Going Beyond the Basics of Your Food Safety Program Requirements

These days, headlines warning consumers of food recalls from prominent brands are not few or far between. From Tyson Foods pulling 36,000 pounds of chicken nugget products due to complaints of rubber contamination, to Boston Market recalling 86 tons of boneless pork rib patties for potential glass or plastic contamination, to Butterball calling back more than 78,000 pounds of raw ground turkey over Salmonella fears, there’s no shortage of reminders that food safety is an ongoing challenge. In fact, the CDC’s official list of foodborne outbreaks for 2018 was larger than any previous year shown on their website, which goes back to 2006.

Food safety risk is a top-of-mind concern for food manufacturing companies everywhere. Unfortunately, many of the people responsible for implementing and overseeing food safety protocols are continuing to follow the same old approaches and routines they’ve always relied on – and that simply doesn’t cut it anymore. To embrace a truly proactive, risk-focused, recall-preventative food safety mentality, there’s more to consider than just checking off your boxes for regulatory compliance. It’s time to go beyond the basics of your food safety program requirements.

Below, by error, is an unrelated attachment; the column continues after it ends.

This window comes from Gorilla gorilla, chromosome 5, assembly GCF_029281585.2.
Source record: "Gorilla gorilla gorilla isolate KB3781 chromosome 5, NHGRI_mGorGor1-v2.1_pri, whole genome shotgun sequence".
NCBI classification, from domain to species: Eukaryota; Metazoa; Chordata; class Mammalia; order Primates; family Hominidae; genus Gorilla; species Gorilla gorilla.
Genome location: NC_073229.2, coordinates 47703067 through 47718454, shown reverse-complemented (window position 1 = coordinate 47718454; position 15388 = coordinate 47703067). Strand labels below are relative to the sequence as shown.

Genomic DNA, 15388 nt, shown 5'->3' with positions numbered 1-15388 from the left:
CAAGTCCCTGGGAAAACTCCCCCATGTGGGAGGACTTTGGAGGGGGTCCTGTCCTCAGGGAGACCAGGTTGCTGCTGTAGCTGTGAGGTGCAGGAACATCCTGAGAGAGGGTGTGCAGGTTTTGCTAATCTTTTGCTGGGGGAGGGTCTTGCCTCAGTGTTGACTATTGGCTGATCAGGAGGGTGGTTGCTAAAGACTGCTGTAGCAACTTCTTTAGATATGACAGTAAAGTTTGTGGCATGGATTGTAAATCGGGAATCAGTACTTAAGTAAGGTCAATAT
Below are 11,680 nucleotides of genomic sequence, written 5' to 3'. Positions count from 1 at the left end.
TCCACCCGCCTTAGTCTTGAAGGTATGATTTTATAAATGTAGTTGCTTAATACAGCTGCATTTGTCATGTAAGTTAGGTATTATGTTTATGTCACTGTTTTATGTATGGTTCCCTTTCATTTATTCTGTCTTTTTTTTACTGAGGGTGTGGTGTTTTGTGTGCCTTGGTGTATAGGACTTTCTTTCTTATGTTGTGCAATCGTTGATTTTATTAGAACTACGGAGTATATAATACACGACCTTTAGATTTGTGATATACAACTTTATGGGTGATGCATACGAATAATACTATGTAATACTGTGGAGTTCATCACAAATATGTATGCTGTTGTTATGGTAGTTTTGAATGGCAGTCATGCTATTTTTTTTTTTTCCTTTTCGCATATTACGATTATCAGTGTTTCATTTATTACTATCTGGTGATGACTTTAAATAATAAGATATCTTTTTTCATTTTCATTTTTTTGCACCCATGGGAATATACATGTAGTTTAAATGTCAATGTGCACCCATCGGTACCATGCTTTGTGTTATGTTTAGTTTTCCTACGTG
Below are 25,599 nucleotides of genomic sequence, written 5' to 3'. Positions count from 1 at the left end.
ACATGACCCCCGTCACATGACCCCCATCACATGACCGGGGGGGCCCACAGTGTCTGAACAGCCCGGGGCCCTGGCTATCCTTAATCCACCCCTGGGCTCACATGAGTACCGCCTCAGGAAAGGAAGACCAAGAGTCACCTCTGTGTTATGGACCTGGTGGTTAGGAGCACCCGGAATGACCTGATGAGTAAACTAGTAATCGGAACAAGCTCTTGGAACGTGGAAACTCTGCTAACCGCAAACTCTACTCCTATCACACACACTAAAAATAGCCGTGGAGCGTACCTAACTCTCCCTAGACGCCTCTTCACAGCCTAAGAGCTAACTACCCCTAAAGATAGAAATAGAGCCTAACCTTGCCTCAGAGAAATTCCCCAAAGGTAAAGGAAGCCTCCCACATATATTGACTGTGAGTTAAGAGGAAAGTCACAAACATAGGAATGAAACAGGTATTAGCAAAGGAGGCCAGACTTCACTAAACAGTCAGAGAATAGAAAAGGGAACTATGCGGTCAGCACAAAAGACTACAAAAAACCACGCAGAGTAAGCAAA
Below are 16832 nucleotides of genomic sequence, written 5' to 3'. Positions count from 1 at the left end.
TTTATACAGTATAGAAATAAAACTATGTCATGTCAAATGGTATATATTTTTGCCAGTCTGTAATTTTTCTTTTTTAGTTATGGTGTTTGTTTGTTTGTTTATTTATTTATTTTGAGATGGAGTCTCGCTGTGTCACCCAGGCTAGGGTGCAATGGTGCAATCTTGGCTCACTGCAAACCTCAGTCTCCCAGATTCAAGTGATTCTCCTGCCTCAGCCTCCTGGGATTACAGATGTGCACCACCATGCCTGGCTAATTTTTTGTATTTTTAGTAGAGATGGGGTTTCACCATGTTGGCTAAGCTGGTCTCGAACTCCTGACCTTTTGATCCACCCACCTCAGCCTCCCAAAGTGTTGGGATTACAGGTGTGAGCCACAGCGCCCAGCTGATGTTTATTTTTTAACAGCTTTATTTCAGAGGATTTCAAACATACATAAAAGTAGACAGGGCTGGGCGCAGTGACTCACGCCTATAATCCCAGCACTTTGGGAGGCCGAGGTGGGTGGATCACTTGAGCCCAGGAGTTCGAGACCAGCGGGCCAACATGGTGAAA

What Do We Mean by “the Basics”?

According to the FDA, regulated facilities are required to have a Food Safety Plan (FSP) detailing “a preventive controls food safety system that provides a systematic approach to the identification of food safety hazards that must be controlled to prevent or minimize the likelihood of foodborne illness or injury.” Essentially, this is your collection of documents describing the “activities that ensure the safety of food during manufacturing, processing, packing, and holding,” which include:

  • Hazard analysis to identify whether there are hazards requiring preventive control
  • Preventive controls, as appropriate to the facility and the food, to ensure safe food is produced (e.g., controls for process, food allergens, sanitation, supply chain and recall plan)